Ashfield — Sanderson's Academy

Extracted from "History of the Connecticut Valley in Massachusetts, Volume II," by Louis H. Everts, 1879.

      Sanderson's Academy an institution of character and standing, was incorporated in 1821. It derives its name from Rev. Alvan Sanderson, a former minister of the town, who did much to advance the cause of education therein. While yet actively engaged in the discharge of his pastoral duties, he was accustomed to gather the young together to instruct them personally in the rudiments of education. In some sections of the town he held evening schools. When his labors ceased, because of a consumptive tendency, he put in operation measures to establish the academy. He purchased a building on the hill, near where the meeting-house then stood, removed it to its present site, put it into a convenient form, and opened a grammar and classical school in 1816. The experiment proved a success. Many residents of Ashfield and adjoining towns availed themselves of its privileges, and Mary Lyon is said to have received her first educational impressions and impulses there, and was for a time its teacher. Many were prepared for college in the academy and have served in the various professions and in business with honor and success. The institution is still sustained.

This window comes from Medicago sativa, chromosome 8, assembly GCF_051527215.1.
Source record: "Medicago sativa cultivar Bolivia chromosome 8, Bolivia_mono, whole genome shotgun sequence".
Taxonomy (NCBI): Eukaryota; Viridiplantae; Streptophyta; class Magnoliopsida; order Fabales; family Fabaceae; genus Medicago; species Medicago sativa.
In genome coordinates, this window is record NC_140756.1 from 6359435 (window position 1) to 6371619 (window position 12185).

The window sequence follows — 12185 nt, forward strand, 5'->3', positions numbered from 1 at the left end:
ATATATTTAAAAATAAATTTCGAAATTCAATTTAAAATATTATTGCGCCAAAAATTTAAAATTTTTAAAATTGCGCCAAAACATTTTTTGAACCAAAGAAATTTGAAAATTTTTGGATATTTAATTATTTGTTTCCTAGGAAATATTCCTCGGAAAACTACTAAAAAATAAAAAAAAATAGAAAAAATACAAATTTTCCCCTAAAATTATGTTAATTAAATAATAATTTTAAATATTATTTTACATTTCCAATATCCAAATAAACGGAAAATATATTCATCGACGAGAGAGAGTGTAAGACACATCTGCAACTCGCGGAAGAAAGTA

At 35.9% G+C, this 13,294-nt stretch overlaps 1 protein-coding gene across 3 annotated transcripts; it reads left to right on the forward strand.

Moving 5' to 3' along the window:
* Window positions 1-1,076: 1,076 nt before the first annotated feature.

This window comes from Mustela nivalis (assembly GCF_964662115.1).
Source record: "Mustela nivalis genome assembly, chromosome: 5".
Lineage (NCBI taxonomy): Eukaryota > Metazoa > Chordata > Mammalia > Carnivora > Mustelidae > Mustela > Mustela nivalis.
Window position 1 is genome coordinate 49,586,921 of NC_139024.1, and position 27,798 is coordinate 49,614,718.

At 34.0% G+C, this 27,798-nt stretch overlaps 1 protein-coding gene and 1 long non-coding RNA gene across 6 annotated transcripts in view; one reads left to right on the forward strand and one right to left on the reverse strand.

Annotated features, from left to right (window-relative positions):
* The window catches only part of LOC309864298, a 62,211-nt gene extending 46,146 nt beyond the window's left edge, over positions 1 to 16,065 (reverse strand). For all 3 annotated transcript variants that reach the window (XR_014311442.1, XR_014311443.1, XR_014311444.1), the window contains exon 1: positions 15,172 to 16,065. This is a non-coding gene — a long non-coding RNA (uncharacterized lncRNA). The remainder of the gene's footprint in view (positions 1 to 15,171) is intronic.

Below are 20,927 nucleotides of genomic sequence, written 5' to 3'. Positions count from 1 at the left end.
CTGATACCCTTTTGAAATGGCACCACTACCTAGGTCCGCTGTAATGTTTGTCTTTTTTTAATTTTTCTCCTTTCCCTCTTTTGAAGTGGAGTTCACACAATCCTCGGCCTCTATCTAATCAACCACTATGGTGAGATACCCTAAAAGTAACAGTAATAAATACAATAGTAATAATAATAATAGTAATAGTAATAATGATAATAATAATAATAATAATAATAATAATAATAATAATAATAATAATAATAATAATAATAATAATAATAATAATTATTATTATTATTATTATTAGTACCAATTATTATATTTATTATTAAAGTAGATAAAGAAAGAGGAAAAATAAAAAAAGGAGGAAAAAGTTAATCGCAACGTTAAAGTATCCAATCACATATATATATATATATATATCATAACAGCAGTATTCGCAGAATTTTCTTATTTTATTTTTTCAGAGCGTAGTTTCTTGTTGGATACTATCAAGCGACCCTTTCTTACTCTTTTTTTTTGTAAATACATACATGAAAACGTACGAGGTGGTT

In 1815 a circulating library was gathered in the town, and from time to time valuable additions were made, until it became an important auxiliary in diffusing knowledge and culture.
      From want of proper organization, however, it had begun to decline, and was succeeded by The Ashfield Library Association, which was formed in 1866. By generous contributions from Messrs. George William Curtis* and Charles Eliot Norton, both of books and gratuitous lectures, means were obtained to make a beginning, and, the fees of membership, $5 each, being added, the library was opened with 600 or 700 volumes.
      From that time looks have been annually added, until, at the present time (1879), the library consists of about 1800 volumes of miscellaneous books, besides about 200 volumes of public documents, printed and bound by order of the United States Congress. Messrs. Curtis and Norton have continued their benefactions, and Mr. Curtis has lectured every year, with the exception of two, since the association was formed, in behalf of the library. Mr. Alonzo Lilly has also been a generous donor. With a very moderate income, it continues to flourish, and to furnish valuable reading matter to all at small charge

*Ashfield is a favorite summer resort of Mr. Curtis.

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